As a church and in my personal study, we've seen how God has called us to serve Him as a disciple. It's easy to come up with excuses and reasons not to serve God as we should. It's also easy to allow our flesh and our own agendas to limit our service to God. The story of the Good Samaritan is a classic passage that is connected at the core to serving God. By loving others and serving them, we love and serve God.
26 He said unto him, What is written in the law? how readest thou?
27 And he answering said, Thou shalt love the Lord thy God with all thy heart, and with all thy soul, and with all thy strength, and with all thy mind; and thy neighbour as thyself.
28 And he said unto him, Thou hast answered right: this do, and thou shalt live.
29 But he, willing to justify himself, said unto Jesus, And who is my neighbour?
30 And Jesus answering said, A certain man went down from Jerusalem to Jericho, and fell among thieves, which stripped him of his raiment, and wounded him, and departed, leaving him half dead.
31 And by chance there came down a certain priest that way: and when he saw him, he passed by on the other side.
32 And likewise a Levite, when he was at the place, came and looked on him, and passed by on the other side.
33 But a certain Samaritan, as he journeyed, came where he was: and when he saw him, he had compassion on him,
34 And went to him, and bound up his wounds, pouring in oil and wine, and set him on his own beast, and brought him to an inn, and took care of him.
35 And on the morrow when he departed, he took out two pence, and gave them to the host, and said unto him, Take care of him; and whatsoever thou spendest more, when I come again, I will repay thee.
36 Which now of these three, thinkest thou, was neighbour unto him that fell among the thieves?
37 And he said, He that shewed mercy on him. Then said Jesus unto him, Go, and do thou likewise.
Several questions came to mind when considering this passage on serving our neighbour.
1. Do we genuinely care?
The context of this passage is directly linked to the compassion of the Samaritan. This story is an answer to a pharisaical man who was not satisfied with Jesus' answer to love his neighbour as himself. It is the love of God that compels us to have love for others. Although the Pharisees said they loved God, they did not show that love to others.
I John 4:20
If a man say, I love God, and hateth his brother, he is a liar: for he that loveth not his brother whom he hath seen, how can he love God whom he hath not seen?
2. Are we looking for the opportunity?
Two other men, who could have helped, passed by before the Samaritan stopped to help. Sometimes we let our own agendas and plans become our focus and don't even look around at the opportunities to serve our neighbours. If we are honest, there are times where we simply are not looking for ways to help others.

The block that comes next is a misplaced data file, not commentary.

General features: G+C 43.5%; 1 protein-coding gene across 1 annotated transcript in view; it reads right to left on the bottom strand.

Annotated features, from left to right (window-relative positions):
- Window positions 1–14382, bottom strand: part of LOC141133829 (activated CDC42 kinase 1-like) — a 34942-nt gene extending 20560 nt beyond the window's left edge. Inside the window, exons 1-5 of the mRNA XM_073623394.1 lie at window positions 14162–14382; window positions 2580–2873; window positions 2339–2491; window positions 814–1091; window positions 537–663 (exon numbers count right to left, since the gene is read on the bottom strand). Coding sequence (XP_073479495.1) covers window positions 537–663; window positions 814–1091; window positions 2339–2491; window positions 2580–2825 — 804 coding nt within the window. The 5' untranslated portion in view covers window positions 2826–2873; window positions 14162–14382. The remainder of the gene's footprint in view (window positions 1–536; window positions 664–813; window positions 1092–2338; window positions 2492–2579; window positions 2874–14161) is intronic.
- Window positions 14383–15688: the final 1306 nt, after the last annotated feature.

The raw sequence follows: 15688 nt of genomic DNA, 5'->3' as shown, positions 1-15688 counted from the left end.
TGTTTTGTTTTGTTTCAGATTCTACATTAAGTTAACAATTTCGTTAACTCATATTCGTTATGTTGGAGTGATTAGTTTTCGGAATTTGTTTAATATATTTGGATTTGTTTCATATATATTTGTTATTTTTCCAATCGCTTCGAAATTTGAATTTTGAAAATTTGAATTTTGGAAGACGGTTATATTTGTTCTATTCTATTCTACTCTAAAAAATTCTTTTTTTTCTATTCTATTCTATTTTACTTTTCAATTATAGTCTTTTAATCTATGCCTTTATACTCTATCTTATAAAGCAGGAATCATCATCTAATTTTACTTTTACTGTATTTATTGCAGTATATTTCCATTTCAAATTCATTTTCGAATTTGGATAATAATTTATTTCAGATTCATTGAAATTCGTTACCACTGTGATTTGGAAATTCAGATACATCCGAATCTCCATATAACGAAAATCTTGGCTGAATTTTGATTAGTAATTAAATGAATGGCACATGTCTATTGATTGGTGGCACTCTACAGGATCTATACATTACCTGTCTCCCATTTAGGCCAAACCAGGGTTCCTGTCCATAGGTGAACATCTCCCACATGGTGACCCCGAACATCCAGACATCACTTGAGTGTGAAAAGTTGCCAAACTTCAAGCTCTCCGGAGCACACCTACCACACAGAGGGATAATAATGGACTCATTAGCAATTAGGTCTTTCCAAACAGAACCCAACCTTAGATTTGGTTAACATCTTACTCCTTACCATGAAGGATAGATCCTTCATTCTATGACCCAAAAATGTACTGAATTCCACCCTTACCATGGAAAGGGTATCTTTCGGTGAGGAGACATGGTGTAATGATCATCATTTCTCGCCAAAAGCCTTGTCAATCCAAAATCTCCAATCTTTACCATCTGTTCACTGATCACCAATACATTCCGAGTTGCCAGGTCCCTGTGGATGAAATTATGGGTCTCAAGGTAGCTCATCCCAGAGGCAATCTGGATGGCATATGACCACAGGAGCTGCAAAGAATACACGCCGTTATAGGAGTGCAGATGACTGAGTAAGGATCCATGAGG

3. Will we take the time?
No doubt the Samaritan lost much of his personal time in helping the wounded traveler. On the other hand, the Samaritan also found time to help along his way. It is often along our path that God will place people for us to help.
4. Will we spare our finances?
Whether we like it or not, our world and society operate on a monetary exchange. Our money is not always (if not rarely) needed to serve our neighbour. However, sometimes our finances can help our neighbour. As we are financially able, this passage shows that we can and should gladly help others at our own expense.
5. Are we willing to overcome our fear?
There was danger to the one who helped the wounded traveler. The same thieves who wounded the traveler could certainly attack anyone who stopped to help. Helping people can be a risk to us in many ways. Perhaps it's fear of embarrassment, rejection, or being misunderstood. Whatever the case, we shouldn't let concern for ourselves restrain us from serving others.
6. Are we willing to serve outside our prejudice?
The Jews and the Samaritans had not only racial prejudice towards each other, but social and personal prejudice as well. We might say that racial prejudice isn't a factor for us. But if we are honest, social differences sometimes keep us from serving without reservation. Maybe we struggle to speak to people of a perceived different status or culture? Or maybe how someone is dressed or acts keeps up from ministering to them? Maybe we even decline serving someone because of something they did to us? Whatever the case, Jesus had no reservation serving us on the cross. Despite all of our dirtiest sins, He showed us the most compassionate love.
"... Go, and do thou likewise."
Written by Aaron Lanier